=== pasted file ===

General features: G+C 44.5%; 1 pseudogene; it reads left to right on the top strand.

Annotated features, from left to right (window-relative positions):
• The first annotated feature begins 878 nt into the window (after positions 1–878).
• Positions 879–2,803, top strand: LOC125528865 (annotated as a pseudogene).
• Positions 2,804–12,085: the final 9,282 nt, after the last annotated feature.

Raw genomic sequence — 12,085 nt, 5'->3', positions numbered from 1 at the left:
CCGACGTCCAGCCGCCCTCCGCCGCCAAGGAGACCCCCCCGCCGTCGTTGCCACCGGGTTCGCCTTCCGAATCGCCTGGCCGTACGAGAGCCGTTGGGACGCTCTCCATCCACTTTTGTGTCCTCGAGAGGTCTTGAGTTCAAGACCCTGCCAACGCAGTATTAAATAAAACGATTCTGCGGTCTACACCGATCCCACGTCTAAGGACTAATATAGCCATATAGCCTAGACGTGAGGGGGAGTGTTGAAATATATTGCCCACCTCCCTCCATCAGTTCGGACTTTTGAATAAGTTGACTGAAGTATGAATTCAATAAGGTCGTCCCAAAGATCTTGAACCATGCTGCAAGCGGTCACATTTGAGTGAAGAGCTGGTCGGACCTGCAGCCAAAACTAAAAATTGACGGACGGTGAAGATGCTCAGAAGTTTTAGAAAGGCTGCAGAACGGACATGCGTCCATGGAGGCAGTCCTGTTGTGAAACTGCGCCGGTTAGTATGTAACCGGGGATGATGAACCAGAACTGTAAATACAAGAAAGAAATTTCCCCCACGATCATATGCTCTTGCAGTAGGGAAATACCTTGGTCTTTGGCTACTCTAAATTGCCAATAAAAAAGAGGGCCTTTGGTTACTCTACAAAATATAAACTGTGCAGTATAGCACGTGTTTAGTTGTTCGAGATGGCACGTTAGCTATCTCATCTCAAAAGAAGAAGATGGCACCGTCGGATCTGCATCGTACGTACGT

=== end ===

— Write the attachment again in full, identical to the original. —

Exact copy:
General features: G+C 44.5%; 1 pseudogene; it reads left to right on the top strand.

Annotated features, from left to right (window-relative positions):
• The first annotated feature begins 878 nt into the window (after positions 1–878).
• Positions 879–2,803, top strand: LOC125528865 (annotated as a pseudogene).
• Positions 2,804–12,085: the final 9,282 nt, after the last annotated feature.

Raw genomic sequence — 12,085 nt, 5'->3', positions numbered from 1 at the left:
CCGACGTCCAGCCGCCCTCCGCCGCCAAGGAGACCCCCCCGCCGTCGTTGCCACCGGGTTCGCCTTCCGAATCGCCTGGCCGTACGAGAGCCGTTGGGACGCTCTCCATCCACTTTTGTGTCCTCGAGAGGTCTTGAGTTCAAGACCCTGCCAACGCAGTATTAAATAAAACGATTCTGCGGTCTACACCGATCCCACGTCTAAGGACTAATATAGCCATATAGCCTAGACGTGAGGGGGAGTGTTGAAATATATTGCCCACCTCCCTCCATCAGTTCGGACTTTTGAATAAGTTGACTGAAGTATGAATTCAATAAGGTCGTCCCAAAGATCTTGAACCATGCTGCAAGCGGTCACATTTGAGTGAAGAGCTGGTCGGACCTGCAGCCAAAACTAAAAATTGACGGACGGTGAAGATGCTCAGAAGTTTTAGAAAGGCTGCAGAACGGACATGCGTCCATGGAGGCAGTCCTGTTGTGAAACTGCGCCGGTTAGTATGTAACCGGGGATGATGAACCAGAACTGTAAATACAAGAAAGAAATTTCCCCCACGATCATATGCTCTTGCAGTAGGGAAATACCTTGGTCTTTGGCTACTCTAAATTGCCAATAAAAAAGAGGGCCTTTGGTTACTCTACAAAATATAAACTGTGCAGTATAGCACGTGTTTAGTTGTTCGAGATGGCACGTTAGCTATCTCATCTCAAAAGAAGAAGATGGCACCGTCGGATCTGCATCGTACGTACGT